The Periodic Table


in Books and literature, Geek stuff, Science, Writing

In 2006, the Royal Institution of Great Britain voted Primo Levi’s The Periodic Table to be the best science book ever written. On the basis of that endorsement, I was expecting something along the lines of a very well-written history of the discovery of the elements. Levi’s book differs substantially from that expectation; it is a kind of post-Holocaust memoir, presented in the form of twenty one sketches named after elements. Most have an element of mystery to them, usually involving an investigation of the nature of a substance or the cause of a change. Ultimately, the book feels deeply personal, set against a backdrop of very practical chemistry: the sort where a couple of men in Italy scrape together a living synthesizing pyruvic acid, or making stannous chloride from tin, to sell to small-scale mirror manufacturers.

In many ways, the one of the book is established in relation to the second world war, and especially the Holocaust. In a story focused on the dynamic between prisoner-chemists and one of their masters in Auschwitz , Levi contemplates some of the ethics of complicity:

I admitted that we were not all born heroes, and that a world in which everyone would be like him is, that is, honest and unarmed, would be tolerable, but this is an unreal world. In the real world the armed exist, they build Auschwitz, and the honest and unarmed clear the road for them; therefore every German must answer for Auschwitz, indeed every man, and after Auschwitz it is no longer permissible to be unarmed.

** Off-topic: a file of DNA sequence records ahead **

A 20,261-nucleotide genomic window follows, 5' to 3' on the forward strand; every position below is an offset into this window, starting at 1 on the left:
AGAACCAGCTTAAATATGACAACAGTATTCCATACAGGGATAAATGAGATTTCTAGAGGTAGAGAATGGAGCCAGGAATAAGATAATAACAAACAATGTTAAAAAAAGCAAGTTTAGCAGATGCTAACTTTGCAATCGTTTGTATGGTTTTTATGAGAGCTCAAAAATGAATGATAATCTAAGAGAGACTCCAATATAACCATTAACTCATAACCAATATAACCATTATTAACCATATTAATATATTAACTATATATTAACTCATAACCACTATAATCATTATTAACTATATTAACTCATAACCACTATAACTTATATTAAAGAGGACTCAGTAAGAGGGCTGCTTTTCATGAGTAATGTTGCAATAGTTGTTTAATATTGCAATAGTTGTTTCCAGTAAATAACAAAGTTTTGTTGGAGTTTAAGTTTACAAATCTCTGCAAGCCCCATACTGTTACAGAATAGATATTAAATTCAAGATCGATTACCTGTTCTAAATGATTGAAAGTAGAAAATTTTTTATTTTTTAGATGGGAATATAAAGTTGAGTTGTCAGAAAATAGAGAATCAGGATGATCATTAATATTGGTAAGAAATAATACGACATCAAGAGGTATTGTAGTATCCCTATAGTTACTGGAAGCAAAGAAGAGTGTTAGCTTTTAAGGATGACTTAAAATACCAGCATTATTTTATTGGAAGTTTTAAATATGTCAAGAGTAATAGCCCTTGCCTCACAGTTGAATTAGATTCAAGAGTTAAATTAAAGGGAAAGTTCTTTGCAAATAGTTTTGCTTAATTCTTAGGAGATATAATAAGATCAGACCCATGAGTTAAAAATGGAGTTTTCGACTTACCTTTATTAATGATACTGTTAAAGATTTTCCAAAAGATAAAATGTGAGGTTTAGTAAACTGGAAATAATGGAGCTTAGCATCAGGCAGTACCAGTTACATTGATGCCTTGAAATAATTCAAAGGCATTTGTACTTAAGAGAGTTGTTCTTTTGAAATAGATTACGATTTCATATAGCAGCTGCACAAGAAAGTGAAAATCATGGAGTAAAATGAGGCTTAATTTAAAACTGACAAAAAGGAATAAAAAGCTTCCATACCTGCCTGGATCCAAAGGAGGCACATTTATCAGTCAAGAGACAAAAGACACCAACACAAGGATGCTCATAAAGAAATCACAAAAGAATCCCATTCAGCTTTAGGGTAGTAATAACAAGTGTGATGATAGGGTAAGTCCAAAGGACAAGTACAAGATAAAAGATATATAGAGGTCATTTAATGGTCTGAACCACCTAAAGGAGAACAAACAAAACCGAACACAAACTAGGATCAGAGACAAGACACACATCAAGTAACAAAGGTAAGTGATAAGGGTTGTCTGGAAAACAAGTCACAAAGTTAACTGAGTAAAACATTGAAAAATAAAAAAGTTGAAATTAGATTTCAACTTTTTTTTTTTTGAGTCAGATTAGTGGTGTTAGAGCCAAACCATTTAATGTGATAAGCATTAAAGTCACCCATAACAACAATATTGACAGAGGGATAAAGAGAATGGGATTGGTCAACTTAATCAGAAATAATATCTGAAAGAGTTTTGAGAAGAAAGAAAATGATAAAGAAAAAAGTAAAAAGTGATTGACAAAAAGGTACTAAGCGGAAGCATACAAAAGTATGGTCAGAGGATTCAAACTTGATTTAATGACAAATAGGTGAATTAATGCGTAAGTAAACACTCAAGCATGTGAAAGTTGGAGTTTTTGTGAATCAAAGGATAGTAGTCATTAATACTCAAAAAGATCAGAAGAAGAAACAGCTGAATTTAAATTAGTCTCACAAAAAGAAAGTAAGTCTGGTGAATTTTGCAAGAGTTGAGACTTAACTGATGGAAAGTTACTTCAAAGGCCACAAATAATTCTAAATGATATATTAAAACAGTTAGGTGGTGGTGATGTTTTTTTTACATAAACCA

For the most part, however, the book meditates on much more ordinary sorts of human relationships and is full of wise observations. Describing the purpose of the project, Levi explains that:

[I]n this book I would deliberately neglect the grand chemistry, the triumphant chemistry of colossal plants and dizzying output, because this is collective work and therefore anonymous. I was more interested in the stories of solitary chemistry, unarmed and on foot, at the measure of man, which with few exceptions has been mine: but it has also been the chemistry of the founders, who did not work in teams but alone, surrounded by the indifference of their time, generally without profit, and who confronted matter without aids, with their brains and hands, reason and imagination.

At times, the abstract realities of chemistry provide solace. A compound used in high-end lipstick is most abundantly found in the excrement of vipers, but that is as good a source as any since molecules are molecules without reference to their history. Near the end, Levi tells the true story of a single atom of carbon that finds it was around the Earth – incorporated into rock and plant and animal – and explains how the story must be true, given the sheer multiplicity of carbon atoms circulating in the world.

Ultimately, that Levi excels at is the sketching of character: whether it is his own, that of the various objects of romance or curiosity he encounters, or that of compounds and the elements themselves. As such, the book is very human: a consideration of how a thoughtful person functions in a world where some conditions are established through immutable physical laws, and others through the opaque decision-making of the powerful.

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{ 1 comment… read it below or add one }

Yaakov November 16, 2010 at 8:38 pm

Sweet review man, I really want to read this book now. I read Levi’s book about his time in Auschwitz, “If This is a Man,” a while back and was very impressed with it.

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